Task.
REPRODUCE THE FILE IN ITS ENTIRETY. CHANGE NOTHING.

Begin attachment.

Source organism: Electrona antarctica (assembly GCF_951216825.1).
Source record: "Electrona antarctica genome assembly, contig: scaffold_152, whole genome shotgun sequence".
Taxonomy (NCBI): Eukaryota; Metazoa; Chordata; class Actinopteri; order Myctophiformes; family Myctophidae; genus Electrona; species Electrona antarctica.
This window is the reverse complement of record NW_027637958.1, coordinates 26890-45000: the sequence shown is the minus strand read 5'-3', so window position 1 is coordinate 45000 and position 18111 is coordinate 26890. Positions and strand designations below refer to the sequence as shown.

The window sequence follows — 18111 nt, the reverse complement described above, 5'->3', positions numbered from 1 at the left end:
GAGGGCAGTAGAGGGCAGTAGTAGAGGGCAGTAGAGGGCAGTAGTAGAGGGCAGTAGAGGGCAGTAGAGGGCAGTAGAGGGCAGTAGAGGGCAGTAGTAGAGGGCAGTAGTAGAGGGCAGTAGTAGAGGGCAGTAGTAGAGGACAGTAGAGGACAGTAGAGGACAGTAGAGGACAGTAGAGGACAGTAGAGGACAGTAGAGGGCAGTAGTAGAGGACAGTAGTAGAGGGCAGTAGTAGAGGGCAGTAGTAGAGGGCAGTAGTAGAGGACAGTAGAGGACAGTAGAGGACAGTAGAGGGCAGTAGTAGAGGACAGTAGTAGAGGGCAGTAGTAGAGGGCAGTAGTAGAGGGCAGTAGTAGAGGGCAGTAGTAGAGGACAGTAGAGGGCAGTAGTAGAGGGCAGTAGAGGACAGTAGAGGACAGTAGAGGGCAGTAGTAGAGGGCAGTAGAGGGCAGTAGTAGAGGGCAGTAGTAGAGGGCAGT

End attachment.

Source organism: Electrona antarctica (assembly GCF_951216825.1).
Source record: "Electrona antarctica genome assembly, contig: scaffold_152, whole genome shotgun sequence".
Taxonomy (NCBI): Eukaryota; Metazoa; Chordata; class Actinopteri; order Myctophiformes; family Myctophidae; genus Electrona; species Electrona antarctica.
This window is the reverse complement of record NW_027637958.1, coordinates 26890-45000: the sequence shown is the minus strand read 5'-3', so window position 1 is coordinate 45000 and position 18111 is coordinate 26890. Positions and strand designations below refer to the sequence as shown.

The window sequence follows — 18111 nt, the reverse complement described above, 5'->3', positions numbered from 1 at the left end:
GAGGGCAGTAGAGGGCAGTAGTAGAGGGCAGTAGAGGGCAGTAGTAGAGGGCAGTAGAGGGCAGTAGAGGGCAGTAGAGGGCAGTAGAGGGCAGTAGTAGAGGGCAGTAGTAGAGGGCAGTAGTAGAGGGCAGTAGTAGAGGACAGTAGAGGACAGTAGAGGACAGTAGAGGACAGTAGAGGACAGTAGAGGACAGTAGAGGGCAGTAGTAGAGGACAGTAGTAGAGGGCAGTAGTAGAGGGCAGTAGTAGAGGGCAGTAGTAGAGGACAGTAGAGGACAGTAGAGGACAGTAGAGGGCAGTAGTAGAGGACAGTAGTAGAGGGCAGTAGTAGAGGGCAGTAGTAGAGGGCAGTAGTAGAGGGCAGTAGTAGAGGACAGTAGAGGGCAGTAGTAGAGGGCAGTAGAGGACAGTAGAGGACAGTAGAGGGCAGTAGTAGAGGGCAGTAGAGGGCAGTAGTAGAGGGCAGTAGTAGAGGGCAGT